Thursday, February 23, 2012

For the archives. The comments at CT, linked in the previous post
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see #21
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seth edenbaum 12.02.07 at 6:28 pm
...try reading the paragraphs as if they were the words of a narrator in a work of fiction. Don’t read the words as content, read them as form. Then think about what they might imply about the narrator’s relation to her role and to others. 
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LizardBreath 12.02.07 at 6:53 pm
think about what they might imply about the narrator’s relation to her role and to others.

Hrm. I’m coming up with “She’s attempting to communicate the difficulties with managing the conflicting demands of her family, her own career, and her husband’s career without sugarcoating her own role or presenting herself as a flawless martyr.” What do you come up with? 
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seth edenbaum 12.02.07 at 7:04 pm
I’m coming up with “he was owed” among other things.
Ideas are not implications.

Or is the point to only look for subtext in things you disagree with? 
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LizardBreath 12.02.07 at 7:21 pm
I’m coming up with “he was owed”

What conclusion are you drawing from this? Does it illuminate your understanding of the writer’s character, or of the quality of her relationship with her husband, or your opinion of her veracity? I understand that you think this is interesting and informative, and I might agree if I knew what you thought it meant. 
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[George Scialabba] geo 12.02.07 at 8:04 pm
An affecting piece. But it’s true, as others have noted, that her conclusion—“Perhaps we can both make better choices for ourselves and do better sociology if we take the complex interdependency of our system as a starting point, and then attend specifically to the ways that we go about simplifying or schematizing our understanding of it”—is lame. Not to be drearily ideological, but isn’t it all capitalism’s fault? Aren’t Ruskin and Morris still the starting point for any solution to the contemporary epidemic of stress, overwork, and drudgery, with the resulting cultural and environmental blight?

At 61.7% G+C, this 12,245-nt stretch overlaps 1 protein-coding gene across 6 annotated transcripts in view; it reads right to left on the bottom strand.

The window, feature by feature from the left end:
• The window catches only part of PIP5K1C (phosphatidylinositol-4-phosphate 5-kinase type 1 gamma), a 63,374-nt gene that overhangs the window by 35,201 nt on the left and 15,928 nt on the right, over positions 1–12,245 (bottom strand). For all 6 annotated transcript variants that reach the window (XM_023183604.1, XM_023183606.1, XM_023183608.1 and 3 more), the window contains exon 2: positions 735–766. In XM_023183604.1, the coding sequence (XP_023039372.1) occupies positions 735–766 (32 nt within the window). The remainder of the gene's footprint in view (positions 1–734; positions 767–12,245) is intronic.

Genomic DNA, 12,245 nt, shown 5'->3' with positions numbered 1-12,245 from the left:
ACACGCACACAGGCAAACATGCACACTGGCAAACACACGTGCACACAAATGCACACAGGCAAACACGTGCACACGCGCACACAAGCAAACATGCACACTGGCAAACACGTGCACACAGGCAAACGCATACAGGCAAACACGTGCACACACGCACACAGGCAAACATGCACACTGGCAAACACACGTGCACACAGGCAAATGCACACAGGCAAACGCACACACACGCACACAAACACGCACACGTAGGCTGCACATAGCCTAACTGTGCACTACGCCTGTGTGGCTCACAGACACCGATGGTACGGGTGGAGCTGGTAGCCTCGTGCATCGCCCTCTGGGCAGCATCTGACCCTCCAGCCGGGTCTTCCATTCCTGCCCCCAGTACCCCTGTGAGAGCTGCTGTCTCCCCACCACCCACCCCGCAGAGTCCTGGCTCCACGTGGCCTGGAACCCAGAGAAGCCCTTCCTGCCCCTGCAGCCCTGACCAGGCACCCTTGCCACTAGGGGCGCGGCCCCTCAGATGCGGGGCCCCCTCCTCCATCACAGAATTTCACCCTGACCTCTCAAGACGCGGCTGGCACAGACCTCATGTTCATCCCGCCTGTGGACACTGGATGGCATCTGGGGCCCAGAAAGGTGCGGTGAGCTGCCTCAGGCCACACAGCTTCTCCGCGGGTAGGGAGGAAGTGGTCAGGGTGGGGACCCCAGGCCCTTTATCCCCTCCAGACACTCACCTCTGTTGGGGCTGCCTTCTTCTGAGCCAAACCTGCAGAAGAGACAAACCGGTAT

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seth edenbaum 12.02.07 at 8:27 pm
I had to come back for one last comment. I never made it to the end of the post. That quote from the conclusion is amazing.
She certainly became what she does.

There’s a Gordian Knot that needs to be cut. She’s just pulling it tighter. 
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LizardBreath 12.02.07 at 8:53 pm
There’s a Gordian Knot that needs to be cut.

Yeah, there’s nothing more annoying than someone who complains about a situation when there’s a simple, obvious solution staring them right in the face. Clearly, she should have… huh. I’m stuck. You? 
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Bill Gardner 12.02.07 at 9:30 pm
Yeah, there’s nothing more annoying than someone who complains about a situation when there’s a simple, obvious solution staring them right in the face. Clearly, she should have… huh. I’m stuck. You?

Perhaps the only escape from this kind of situation is a kind of grace. I was, for several years, an untenured, divorced man who had my kids half time. An easier situation than a single mom with no man on the scene, and perhaps easier than what the author faced. I fell head over heels in love with the kids. That saved me. I’m not saying she ‘should have done’ this, because I didn’t do it. It just happened. 
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MissLaura 12.03.07 at 6:13 am
I know that was a very good post because it made me angry, and then reading many of the critical comments here made me equally angry.

It’s a dilemma with several sides that make me angry, and peculiarly so given it’s not a dilemma I’ve yet faced and it’s one my parents dealt with quite adeptly. 
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seth edenbaum 12.03.07 at 8:18 am
It’s not a dilemma, it’s a decision. You can’t do it all. Pick a few things and let the rest go. Children are first and foremost a moral responsibility. You either want that or you don’t.

#26 [#25] “If someone else is paying for 24/7 nanny coverage, sure.” Then they’re not your children anymore. Let the servants take them home. They have kids too: that they can’t take care of while they’re taking care of yours.

#25 [#24] “We do not speak honestly of class, but we like to sometimes use gender as a substitute.”